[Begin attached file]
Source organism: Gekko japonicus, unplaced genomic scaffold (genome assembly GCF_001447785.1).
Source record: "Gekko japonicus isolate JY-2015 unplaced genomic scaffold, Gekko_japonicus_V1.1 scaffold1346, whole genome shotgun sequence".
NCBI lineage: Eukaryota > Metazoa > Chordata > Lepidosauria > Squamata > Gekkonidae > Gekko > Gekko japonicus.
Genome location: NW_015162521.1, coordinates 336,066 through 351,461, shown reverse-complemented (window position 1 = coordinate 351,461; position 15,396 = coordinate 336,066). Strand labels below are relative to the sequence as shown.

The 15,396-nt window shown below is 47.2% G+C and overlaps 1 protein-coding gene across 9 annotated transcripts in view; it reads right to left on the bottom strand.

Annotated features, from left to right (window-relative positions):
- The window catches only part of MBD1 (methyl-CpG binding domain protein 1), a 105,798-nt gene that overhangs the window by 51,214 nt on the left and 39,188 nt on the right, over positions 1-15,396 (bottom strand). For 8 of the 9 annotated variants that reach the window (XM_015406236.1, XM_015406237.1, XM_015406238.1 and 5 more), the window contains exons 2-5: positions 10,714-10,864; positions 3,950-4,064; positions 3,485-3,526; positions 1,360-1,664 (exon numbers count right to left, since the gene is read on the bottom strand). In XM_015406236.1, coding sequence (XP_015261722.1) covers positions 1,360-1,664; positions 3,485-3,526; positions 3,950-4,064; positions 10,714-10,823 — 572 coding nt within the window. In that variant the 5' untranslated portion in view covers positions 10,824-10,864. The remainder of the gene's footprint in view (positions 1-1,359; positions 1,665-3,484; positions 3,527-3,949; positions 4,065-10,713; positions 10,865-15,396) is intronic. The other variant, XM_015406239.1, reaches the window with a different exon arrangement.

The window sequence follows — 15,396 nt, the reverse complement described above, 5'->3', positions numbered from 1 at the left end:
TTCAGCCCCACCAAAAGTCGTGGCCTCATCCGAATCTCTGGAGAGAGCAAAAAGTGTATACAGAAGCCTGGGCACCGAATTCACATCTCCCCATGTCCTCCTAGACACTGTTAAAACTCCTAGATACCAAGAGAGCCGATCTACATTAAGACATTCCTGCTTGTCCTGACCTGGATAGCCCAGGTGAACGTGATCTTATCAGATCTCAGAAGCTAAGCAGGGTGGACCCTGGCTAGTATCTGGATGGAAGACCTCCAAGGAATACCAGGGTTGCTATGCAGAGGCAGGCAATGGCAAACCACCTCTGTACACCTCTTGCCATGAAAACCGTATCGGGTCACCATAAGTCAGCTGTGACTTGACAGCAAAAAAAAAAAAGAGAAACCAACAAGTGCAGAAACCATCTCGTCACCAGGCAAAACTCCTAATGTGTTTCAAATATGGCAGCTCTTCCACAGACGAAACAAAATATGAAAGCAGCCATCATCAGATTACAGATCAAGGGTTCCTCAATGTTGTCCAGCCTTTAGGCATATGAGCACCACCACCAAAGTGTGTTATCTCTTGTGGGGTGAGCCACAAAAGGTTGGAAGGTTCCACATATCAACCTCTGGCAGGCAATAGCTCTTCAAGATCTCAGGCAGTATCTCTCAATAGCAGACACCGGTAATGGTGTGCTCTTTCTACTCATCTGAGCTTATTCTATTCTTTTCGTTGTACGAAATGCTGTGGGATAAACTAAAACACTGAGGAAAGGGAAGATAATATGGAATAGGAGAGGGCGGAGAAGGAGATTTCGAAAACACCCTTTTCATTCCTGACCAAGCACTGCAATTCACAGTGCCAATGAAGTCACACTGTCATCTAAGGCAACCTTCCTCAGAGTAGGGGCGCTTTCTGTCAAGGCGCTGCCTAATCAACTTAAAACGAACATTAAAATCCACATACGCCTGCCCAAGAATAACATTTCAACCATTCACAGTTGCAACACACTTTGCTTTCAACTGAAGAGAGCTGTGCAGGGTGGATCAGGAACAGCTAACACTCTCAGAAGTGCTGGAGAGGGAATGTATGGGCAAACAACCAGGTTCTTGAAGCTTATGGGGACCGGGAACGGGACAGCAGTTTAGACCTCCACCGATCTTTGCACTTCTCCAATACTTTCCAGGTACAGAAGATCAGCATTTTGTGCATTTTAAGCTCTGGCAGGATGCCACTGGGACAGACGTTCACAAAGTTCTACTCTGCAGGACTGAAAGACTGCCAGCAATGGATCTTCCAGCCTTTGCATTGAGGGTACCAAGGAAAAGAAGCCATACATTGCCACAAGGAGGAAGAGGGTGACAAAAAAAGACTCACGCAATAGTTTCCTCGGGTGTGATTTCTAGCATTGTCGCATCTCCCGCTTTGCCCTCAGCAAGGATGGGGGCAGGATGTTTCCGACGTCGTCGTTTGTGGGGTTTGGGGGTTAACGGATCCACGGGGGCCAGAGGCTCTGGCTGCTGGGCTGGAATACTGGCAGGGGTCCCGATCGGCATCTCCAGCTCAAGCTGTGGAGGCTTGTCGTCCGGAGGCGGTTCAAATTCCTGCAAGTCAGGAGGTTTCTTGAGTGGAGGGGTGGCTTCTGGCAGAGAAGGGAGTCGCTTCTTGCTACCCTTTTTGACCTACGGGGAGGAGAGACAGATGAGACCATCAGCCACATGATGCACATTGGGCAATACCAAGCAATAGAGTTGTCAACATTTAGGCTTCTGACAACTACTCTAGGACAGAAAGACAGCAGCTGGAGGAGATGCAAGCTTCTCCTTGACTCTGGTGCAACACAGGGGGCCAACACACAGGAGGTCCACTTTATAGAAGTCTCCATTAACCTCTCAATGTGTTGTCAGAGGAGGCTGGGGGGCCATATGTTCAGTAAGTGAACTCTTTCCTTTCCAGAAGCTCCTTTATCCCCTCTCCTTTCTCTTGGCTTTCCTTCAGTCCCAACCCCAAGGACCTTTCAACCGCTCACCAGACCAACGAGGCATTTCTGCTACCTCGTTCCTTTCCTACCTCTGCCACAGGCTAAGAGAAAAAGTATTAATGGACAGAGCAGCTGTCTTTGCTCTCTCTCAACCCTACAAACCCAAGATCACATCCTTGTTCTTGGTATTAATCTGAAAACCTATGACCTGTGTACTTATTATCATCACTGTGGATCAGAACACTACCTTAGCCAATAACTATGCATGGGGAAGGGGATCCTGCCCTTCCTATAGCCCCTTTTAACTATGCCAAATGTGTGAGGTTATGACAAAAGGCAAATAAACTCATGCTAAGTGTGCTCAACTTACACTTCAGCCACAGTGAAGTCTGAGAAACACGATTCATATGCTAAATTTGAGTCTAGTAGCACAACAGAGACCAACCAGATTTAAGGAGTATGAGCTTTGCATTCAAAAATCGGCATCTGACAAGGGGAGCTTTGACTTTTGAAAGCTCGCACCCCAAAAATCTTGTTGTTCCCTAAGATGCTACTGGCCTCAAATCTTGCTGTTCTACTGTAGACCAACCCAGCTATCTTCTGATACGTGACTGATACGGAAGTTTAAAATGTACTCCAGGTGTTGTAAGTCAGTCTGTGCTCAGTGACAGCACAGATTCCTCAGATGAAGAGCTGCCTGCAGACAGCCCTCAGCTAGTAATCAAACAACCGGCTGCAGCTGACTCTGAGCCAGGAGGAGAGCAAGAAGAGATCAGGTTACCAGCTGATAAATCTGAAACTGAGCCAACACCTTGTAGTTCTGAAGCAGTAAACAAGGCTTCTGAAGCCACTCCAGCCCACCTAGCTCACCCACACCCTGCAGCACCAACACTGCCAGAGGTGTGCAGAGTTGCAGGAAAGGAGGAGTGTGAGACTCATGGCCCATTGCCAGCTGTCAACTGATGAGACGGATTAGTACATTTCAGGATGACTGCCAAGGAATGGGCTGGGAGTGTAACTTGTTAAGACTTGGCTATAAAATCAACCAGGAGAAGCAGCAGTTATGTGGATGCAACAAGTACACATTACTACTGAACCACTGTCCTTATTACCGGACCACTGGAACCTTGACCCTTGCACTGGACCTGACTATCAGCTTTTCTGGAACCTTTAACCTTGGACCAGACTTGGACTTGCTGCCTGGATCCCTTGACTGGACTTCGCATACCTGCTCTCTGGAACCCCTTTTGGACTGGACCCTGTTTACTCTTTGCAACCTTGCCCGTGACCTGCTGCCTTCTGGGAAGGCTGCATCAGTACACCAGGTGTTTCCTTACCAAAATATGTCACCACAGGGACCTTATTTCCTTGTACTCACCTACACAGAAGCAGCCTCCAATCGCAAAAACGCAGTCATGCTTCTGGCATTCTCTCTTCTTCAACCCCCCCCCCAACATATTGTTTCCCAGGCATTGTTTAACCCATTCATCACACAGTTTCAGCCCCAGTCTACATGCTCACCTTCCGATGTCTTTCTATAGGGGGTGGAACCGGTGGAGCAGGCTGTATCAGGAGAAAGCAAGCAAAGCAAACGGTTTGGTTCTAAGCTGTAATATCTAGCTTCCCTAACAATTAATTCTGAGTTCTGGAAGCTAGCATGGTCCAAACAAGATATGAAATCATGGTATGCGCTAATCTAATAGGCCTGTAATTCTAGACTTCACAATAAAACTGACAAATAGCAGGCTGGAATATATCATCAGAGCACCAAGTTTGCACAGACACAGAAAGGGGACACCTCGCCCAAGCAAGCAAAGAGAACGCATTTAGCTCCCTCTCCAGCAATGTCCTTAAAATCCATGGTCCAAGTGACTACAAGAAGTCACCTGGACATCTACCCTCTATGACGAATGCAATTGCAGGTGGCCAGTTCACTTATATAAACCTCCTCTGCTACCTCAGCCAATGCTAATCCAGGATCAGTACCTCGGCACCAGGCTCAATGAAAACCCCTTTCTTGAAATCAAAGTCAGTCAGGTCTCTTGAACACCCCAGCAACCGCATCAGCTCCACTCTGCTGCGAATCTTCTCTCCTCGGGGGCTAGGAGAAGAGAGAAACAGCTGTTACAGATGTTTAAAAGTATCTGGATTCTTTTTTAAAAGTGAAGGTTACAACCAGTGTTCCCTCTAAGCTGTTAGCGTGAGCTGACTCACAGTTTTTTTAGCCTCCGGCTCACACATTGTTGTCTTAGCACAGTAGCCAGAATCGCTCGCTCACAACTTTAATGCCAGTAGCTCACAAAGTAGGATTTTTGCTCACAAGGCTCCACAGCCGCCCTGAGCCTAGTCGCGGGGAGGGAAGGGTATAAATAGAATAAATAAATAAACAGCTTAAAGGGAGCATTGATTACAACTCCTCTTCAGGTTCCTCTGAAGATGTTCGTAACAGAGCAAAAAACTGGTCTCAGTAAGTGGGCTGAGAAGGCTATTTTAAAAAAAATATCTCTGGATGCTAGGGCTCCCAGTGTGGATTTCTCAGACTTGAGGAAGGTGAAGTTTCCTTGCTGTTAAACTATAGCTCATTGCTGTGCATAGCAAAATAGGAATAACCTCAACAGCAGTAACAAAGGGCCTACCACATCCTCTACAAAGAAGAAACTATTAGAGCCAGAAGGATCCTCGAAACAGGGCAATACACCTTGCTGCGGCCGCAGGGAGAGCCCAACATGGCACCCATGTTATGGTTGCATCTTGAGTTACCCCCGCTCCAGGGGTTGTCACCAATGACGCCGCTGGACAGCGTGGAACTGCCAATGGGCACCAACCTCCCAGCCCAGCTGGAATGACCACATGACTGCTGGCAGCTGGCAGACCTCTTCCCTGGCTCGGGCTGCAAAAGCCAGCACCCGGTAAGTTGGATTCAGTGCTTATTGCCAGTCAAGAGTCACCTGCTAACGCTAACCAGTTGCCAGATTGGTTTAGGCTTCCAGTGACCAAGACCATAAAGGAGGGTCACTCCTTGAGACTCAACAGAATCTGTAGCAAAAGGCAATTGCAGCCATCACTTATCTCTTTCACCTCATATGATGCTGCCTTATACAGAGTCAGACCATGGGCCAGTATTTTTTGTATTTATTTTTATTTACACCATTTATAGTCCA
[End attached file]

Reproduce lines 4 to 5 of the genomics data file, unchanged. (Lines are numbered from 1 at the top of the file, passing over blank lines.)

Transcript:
Genome location: NW_015162521.1, coordinates 336,066 through 351,461, shown reverse-complemented (window position 1 = coordinate 351,461; position 15,396 = coordinate 336,066). Strand labels below are relative to the sequence as shown.

The 15,396-nt window shown below is 47.2% G+C and overlaps 1 protein-coding gene across 9 annotated transcripts in view; it reads right to left on the bottom strand.